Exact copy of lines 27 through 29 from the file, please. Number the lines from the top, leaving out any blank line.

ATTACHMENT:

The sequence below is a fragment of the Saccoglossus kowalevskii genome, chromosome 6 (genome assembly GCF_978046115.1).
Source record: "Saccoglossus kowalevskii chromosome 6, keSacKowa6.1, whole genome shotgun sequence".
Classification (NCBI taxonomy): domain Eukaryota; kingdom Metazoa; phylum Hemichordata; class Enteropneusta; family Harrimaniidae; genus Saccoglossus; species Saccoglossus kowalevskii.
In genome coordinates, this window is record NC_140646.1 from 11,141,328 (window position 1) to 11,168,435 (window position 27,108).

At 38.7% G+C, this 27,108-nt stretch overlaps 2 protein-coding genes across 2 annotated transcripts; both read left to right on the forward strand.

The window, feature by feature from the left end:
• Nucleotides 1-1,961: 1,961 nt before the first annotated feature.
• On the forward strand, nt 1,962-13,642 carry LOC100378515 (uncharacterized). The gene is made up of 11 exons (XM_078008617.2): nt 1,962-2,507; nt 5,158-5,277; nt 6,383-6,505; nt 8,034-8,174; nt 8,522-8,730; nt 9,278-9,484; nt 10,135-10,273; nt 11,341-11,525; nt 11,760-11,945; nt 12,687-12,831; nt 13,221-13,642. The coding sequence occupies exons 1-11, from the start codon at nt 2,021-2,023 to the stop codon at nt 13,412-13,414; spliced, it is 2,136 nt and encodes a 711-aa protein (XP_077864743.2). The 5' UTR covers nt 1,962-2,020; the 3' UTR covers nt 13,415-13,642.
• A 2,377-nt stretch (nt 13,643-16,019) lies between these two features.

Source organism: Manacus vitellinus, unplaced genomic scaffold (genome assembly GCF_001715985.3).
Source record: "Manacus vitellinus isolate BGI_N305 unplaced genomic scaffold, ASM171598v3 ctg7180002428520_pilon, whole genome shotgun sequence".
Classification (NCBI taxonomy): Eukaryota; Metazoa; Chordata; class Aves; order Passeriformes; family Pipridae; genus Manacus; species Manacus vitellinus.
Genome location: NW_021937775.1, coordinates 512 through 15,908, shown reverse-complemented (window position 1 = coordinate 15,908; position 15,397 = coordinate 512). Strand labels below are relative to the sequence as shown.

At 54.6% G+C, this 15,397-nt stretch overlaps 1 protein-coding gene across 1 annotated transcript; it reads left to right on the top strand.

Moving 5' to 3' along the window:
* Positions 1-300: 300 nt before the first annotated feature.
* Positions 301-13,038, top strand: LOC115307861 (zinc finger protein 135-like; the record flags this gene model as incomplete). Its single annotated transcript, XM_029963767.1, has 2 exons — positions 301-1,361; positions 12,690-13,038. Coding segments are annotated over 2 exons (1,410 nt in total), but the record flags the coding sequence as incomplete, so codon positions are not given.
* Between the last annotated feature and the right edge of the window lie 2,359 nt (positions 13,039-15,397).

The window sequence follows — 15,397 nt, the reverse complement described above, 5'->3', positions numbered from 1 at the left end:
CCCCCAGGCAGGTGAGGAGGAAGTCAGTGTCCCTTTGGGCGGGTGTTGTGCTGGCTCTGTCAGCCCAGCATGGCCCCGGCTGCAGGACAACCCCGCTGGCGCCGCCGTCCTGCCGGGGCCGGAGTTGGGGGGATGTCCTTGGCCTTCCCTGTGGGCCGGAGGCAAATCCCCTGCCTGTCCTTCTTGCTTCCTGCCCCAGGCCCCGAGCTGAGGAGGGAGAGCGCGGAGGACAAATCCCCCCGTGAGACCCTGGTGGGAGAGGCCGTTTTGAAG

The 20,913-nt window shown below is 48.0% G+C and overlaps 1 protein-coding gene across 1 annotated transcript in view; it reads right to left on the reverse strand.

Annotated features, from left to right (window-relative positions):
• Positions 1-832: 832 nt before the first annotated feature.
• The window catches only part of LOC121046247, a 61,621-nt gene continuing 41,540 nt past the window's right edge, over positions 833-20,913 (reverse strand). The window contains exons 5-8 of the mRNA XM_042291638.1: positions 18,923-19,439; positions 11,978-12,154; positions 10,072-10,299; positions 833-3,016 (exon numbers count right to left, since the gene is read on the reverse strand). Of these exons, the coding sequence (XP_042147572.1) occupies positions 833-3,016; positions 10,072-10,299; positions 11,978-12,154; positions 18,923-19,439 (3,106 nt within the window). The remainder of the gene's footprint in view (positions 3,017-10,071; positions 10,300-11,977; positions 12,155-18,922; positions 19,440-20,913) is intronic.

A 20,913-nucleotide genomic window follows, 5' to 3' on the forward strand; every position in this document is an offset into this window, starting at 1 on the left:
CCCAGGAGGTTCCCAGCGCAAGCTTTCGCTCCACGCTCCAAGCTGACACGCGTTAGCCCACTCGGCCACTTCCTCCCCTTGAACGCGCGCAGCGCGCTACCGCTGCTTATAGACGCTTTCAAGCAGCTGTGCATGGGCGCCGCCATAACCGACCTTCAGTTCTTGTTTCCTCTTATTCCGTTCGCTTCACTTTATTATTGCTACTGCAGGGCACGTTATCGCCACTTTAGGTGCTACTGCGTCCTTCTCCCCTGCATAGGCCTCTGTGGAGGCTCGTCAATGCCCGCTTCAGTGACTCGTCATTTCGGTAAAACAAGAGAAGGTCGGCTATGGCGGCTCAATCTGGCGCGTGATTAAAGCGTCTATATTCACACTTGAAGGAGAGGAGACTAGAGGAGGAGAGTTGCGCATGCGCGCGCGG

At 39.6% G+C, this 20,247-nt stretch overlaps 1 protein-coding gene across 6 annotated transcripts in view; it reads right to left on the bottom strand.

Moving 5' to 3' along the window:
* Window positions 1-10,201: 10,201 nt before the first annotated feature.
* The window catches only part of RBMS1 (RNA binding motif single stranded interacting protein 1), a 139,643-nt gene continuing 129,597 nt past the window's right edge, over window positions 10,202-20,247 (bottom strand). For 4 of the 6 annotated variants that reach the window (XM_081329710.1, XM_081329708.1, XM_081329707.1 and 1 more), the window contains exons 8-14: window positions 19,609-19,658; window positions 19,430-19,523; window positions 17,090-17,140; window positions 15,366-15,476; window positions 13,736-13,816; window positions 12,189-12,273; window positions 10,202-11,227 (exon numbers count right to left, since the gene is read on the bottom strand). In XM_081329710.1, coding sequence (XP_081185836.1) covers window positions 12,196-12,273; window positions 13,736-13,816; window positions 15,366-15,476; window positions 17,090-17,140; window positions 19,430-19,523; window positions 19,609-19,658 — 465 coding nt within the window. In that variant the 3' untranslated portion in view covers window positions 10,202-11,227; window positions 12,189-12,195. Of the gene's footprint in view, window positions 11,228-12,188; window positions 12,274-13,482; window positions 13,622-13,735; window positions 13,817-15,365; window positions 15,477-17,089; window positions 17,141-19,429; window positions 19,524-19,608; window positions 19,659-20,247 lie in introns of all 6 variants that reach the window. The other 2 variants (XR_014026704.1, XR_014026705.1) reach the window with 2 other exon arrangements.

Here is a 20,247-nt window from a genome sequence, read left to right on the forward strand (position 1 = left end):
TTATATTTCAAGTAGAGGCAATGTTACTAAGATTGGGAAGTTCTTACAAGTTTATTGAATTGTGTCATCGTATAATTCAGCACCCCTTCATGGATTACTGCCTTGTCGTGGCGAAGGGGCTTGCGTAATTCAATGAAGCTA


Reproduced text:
At 39.6% G+C, this 20,247-nt stretch overlaps 1 protein-coding gene across 6 annotated transcripts in view; it reads right to left on the bottom strand.

Moving 5' to 3' along the window:
* Window positions 1-10,201: 10,201 nt before the first annotated feature.